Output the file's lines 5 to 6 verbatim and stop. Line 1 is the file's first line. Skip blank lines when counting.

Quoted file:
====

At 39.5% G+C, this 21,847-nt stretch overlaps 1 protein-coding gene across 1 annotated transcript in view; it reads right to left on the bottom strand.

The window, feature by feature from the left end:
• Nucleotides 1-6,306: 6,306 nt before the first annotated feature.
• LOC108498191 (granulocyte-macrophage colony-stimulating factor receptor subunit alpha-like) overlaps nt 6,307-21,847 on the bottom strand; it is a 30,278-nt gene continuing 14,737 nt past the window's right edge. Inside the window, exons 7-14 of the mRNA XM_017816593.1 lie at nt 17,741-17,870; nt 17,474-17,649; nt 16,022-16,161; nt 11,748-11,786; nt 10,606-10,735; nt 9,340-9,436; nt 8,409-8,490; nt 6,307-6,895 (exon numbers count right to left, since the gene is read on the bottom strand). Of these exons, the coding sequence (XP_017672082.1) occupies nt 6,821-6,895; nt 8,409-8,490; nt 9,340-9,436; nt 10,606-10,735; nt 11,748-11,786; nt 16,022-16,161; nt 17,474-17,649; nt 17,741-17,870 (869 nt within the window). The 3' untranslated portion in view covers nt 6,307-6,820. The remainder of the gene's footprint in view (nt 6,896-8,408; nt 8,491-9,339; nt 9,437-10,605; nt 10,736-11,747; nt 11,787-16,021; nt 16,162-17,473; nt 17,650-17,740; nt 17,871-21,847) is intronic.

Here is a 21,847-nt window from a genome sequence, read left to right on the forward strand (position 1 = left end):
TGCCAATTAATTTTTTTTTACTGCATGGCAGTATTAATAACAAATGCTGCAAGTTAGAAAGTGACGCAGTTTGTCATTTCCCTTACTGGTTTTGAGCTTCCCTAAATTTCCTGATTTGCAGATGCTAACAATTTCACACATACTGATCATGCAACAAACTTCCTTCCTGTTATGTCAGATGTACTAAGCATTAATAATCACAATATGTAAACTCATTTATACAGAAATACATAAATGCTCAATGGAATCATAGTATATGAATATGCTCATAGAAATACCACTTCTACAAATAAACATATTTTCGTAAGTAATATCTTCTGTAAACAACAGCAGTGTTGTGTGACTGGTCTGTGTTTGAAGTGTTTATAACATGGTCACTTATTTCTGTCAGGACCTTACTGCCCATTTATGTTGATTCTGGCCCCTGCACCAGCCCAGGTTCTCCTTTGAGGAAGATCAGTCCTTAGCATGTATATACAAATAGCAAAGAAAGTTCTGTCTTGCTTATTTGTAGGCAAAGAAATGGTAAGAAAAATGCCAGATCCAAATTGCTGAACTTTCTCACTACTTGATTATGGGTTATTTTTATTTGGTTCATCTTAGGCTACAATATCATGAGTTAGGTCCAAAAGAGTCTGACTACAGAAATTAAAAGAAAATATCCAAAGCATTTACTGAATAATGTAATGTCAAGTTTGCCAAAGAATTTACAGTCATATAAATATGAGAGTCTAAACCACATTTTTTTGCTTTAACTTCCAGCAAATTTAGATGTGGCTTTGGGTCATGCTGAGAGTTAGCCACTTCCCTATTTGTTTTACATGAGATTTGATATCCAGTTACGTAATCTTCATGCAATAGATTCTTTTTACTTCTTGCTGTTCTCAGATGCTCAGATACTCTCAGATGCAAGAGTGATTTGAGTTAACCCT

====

Here is a 21,847-nt window from a genome sequence, read left to right on the forward strand (position 1 = left end):
TGCCAATTAATTTTTTTTTACTGCATGGCAGTATTAATAACAAATGCTGCAAGTTAGAAAGTGACGCAGTTTGTCATTTCCCTTACTGGTTTTGAGCTTCCCTAAATTTCCTGATTTGCAGATGCTAACAATTTCACACATACTGATCATGCAACAAACTTCCTTCCTGTTATGTCAGATGTACTAAGCATTAATAATCACAATATGTAAACTCATTTATACAGAAATACATAAATGCTCAATGGAATCATAGTATATGAATATGCTCATAGAAATACCACTTCTACAAATAAACATATTTTCGTAAGTAATATCTTCTGTAAACAACAGCAGTGTTGTGTGACTGGTCTGTGTTTGAAGTGTTTATAACATGGTCACTTATTTCTGTCAGGACCTTACTGCCCATTTATGTTGATTCTGGCCCCTGCACCAGCCCAGGTTCTCCTTTGAGGAAGATCAGTCCTTAGCATGTATATACAAATAGCAAAGAAAGTTCTGTCTTGCTTATTTGTAGGCAAAGAAATGGTAAGAAAAATGCCAGATCCAAATTGCTGAACTTTCTCACTACTTGATTATGGGTTATTTTTATTTGGTTCATCTTAGGCTACAATATCATGAGTTAGGTCCAAAAGAGTCTGACTACAGAAATTAAAAGAAAATATCCAAAGCATTTACTGAATAATGTAATGTCAAGTTTGCCAAAGAATTTACAGTCATATAAATATGAGAGTCTAAACCACATTTTTTTGCTTTAACTTCCAGCAAATTTAGATGTGGCTTTGGGTCATGCTGAGAGTTAGCCACTTCCCTATTTGTTTTACATGAGATTTGATATCCAGTTACGTAATCTTCATGCAATAGATTCTTTTTACTTCTTGCTGTTCTCAGATGCTCAGATACTCTCAGATGCAAGAGTGATTTGAGTTAACCCT